“The best musical of the century. Heaven on Broadway!” said Ben Brantley of the New York Times. The Book of Mormon has won nine Tony Awards and since its launch in 2011 has played to enthusiastic audiences across the nation and around the world. Now it has returned again to the Pantages Theatre in Hollywood.
The show opens at the Mormon Missionary training facility where the graduates are being paired and sent out for their two years of missionary work. Anyone who has ever met a pair of Mormon Missionaries — and I suspect even the Missionaries themselves — will find this portrayal simply hilarious.
Two very disparate young men, Kevin Price, a rather arrogant self-important young man and Arnold Cunningham, a self-loathing, severely insecure compulsive liar, are paired up and sent to Northern Uganda. Soon upon arrival they are robbed by the local warlord and greeted by some very cynical villagers who welcome the pair by chanting “Hasa Diga Eebowai.” The two Missionaries are stunned when they learn what that phrase means in English but it clearly establishes the near impossibility of their mission. Nevertheless Kevin Price has convinced himself that he himself will succeed in his mission.
But when Price is confronted by the Mission President’s request for a progress report he decides to abandon the mission and seeks relocation to Orlando, Florida. Price simply dumps his partner Arnold Cunningham but Arnold bounces back, manning up. His inspiration is in large part due to the interest of a lovely young Ugandan woman, Nabulungi.
How this all plays out you will have to see for yourself for I shall not spoil it for you. There is an abundance of rib tickling humor all along the way from Salt Lake City to Northern Uganda. And there is some very powerful transformation in the perceptions of Kevin Price.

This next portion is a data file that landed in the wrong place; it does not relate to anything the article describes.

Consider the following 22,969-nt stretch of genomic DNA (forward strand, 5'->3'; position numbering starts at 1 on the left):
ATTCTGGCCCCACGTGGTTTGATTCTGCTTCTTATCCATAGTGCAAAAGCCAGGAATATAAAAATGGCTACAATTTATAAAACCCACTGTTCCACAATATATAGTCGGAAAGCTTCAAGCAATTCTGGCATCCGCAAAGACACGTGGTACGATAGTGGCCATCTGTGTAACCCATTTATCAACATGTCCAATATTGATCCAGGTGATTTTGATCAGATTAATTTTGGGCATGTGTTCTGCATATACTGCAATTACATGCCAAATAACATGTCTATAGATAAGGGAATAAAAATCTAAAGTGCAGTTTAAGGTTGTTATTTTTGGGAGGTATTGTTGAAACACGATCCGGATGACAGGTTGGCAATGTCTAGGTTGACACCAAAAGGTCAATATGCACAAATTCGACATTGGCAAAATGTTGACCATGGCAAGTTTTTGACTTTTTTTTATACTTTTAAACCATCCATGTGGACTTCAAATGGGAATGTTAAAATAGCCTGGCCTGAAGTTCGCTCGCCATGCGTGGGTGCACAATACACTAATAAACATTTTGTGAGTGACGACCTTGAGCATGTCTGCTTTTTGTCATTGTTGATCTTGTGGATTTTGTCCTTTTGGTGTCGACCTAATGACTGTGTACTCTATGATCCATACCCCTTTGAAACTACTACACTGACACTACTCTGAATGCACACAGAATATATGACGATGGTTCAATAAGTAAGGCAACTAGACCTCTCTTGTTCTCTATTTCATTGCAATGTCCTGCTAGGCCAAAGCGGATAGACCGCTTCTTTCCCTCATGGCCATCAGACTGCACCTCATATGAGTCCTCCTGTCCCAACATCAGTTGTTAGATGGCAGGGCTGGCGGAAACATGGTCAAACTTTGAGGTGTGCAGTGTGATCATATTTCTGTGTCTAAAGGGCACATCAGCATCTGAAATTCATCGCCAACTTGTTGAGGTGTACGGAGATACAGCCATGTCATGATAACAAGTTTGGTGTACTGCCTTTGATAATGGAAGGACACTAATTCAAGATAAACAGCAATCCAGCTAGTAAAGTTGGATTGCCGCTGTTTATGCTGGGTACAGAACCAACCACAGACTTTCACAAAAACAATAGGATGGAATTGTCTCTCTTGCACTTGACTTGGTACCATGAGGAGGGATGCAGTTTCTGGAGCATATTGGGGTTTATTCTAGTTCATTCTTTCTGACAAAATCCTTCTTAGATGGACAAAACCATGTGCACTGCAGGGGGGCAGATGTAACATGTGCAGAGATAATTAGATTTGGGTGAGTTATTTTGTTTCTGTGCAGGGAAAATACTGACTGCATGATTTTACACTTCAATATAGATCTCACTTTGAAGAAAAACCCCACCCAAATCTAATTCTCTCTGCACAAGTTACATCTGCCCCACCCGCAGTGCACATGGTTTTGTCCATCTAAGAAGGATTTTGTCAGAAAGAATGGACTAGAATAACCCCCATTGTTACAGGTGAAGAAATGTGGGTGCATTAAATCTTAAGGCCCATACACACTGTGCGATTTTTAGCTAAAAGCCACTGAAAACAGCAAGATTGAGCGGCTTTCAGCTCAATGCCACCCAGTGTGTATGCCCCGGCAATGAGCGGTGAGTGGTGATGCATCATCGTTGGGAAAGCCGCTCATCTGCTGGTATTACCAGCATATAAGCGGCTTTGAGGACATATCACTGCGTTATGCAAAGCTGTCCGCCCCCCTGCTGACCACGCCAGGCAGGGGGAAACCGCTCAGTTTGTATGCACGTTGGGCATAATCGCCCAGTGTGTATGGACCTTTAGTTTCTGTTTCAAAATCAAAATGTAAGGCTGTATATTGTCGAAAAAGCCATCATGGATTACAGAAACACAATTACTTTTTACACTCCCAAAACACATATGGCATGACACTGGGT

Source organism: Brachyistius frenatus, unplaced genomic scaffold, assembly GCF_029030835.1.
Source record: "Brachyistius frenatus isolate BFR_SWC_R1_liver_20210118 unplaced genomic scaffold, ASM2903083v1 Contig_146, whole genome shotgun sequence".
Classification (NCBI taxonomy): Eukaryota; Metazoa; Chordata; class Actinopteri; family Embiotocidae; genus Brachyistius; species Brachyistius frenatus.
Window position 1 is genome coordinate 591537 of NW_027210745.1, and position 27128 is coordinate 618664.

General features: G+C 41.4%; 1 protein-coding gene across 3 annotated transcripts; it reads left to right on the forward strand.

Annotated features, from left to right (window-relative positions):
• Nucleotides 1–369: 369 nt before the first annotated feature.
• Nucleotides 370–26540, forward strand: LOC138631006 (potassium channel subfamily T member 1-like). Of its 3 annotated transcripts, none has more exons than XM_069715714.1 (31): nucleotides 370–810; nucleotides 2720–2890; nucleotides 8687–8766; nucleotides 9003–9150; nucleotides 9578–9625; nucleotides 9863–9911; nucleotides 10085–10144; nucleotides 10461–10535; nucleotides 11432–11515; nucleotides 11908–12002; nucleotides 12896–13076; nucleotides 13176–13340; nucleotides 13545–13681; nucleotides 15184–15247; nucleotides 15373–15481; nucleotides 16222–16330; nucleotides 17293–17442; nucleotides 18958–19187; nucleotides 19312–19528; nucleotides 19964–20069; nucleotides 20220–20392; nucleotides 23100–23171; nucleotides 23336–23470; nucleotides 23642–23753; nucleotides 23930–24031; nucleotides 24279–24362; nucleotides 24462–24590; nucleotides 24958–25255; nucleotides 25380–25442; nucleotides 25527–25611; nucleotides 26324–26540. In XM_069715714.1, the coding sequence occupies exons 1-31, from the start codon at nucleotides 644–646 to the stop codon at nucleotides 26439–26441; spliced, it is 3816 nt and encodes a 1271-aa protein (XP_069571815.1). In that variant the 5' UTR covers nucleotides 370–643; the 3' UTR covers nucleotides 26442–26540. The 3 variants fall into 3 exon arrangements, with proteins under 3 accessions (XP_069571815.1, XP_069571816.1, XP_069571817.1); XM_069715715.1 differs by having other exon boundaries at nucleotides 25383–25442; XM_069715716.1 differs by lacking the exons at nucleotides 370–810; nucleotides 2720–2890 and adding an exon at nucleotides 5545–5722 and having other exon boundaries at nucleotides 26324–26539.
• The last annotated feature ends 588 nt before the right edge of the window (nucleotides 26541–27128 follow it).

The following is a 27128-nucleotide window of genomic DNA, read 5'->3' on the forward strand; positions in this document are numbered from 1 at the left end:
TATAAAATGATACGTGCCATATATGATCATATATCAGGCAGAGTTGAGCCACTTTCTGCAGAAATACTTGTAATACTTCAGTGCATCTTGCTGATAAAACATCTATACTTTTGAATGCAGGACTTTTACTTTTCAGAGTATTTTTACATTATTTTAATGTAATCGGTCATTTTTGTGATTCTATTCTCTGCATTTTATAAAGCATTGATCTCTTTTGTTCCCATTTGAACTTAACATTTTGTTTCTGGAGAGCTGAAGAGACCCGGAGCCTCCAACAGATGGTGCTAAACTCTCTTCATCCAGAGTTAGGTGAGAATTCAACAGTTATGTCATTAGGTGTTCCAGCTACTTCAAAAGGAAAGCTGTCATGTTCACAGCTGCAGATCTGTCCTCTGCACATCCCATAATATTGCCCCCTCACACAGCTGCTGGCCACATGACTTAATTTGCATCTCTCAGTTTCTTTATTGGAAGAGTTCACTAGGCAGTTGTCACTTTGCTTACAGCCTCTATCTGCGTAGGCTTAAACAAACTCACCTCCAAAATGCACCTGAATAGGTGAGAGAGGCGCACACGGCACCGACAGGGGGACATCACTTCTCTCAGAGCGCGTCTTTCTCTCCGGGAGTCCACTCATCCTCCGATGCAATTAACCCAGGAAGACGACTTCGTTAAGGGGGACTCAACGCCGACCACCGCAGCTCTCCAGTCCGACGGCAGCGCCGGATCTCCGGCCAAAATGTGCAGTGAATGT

One of the standout performances comes from Leanne Robinson as Nabulungi. Leanne is a newcomer to the professional stage and I am sure destined for great success. Her vocal skills are Tony level.
All good, with an abundance of humor amidst a wee bit of the dark side, but there is one element I found less than attractive. It seemed to me to at times to be just a bit too rude and raw. Poking fun at Mormonism or any religion can be genuinely funny without necessarily being over the top rude.
Monty Python’s The Life of Brian clearly presents a totally irreverent depiction of the life of Jesus, yet it remains mainly a presentation of joyous humor. But having a group of African villagers all chanting “Hasa Diga Eebowai” which translates to “F**k you – God” and having a local War Lord shoot and kill a man simply because he expressed disagreement with the plan to mutilate the village women just doesn’t quite strike me as funny. Then again I do acknowledge that humor is often rooted in pain. And I acknowledge that The Book of Mormon has received wide spread critical acclaim. So perhaps you should go see it for yourself now through July 9th.
The Book of Mormon is currently at The Hollywood Pantages Theatre, 6233 Hollywood Boulevard, Los Angeles, California. The performance schedule is Tuesday through Friday evenings at 8:00 p.m., Saturdays at 2:00 p.m. and 8 p.m. and Sundays at 1:00 p.m. and 6:30 p.m.
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You may also enjoy some visual art here.
Top photo by Jamie Loeb
Ron Irwin was born in Chicago, Illinois a long time ago. He served in the Marine Corps in Vietnam, became a trial lawyer, TV and radio host, CEO of a public company and once held an Emmy. He never won an Emmy he just held one. Ron has written and published twelve books. His most important book to date is “Live, Die, Live Again” in which Ron tells of his early life and his unexpected and very temporary death in 2012. That experience dramatically refocused his life and within the pages of that book Ron reveals how he achieved a much healthier life, ridding himself of Diabetes, Cancer and Heart Failure. Now Ron enjoys writing about many things including health topics, travel [he has circled the globe several times], adventure, culinary experiences and the world of performing art. Ron’s motto is “Live better, live longer and live stronger because it feels great and annoys others.” Contact the author.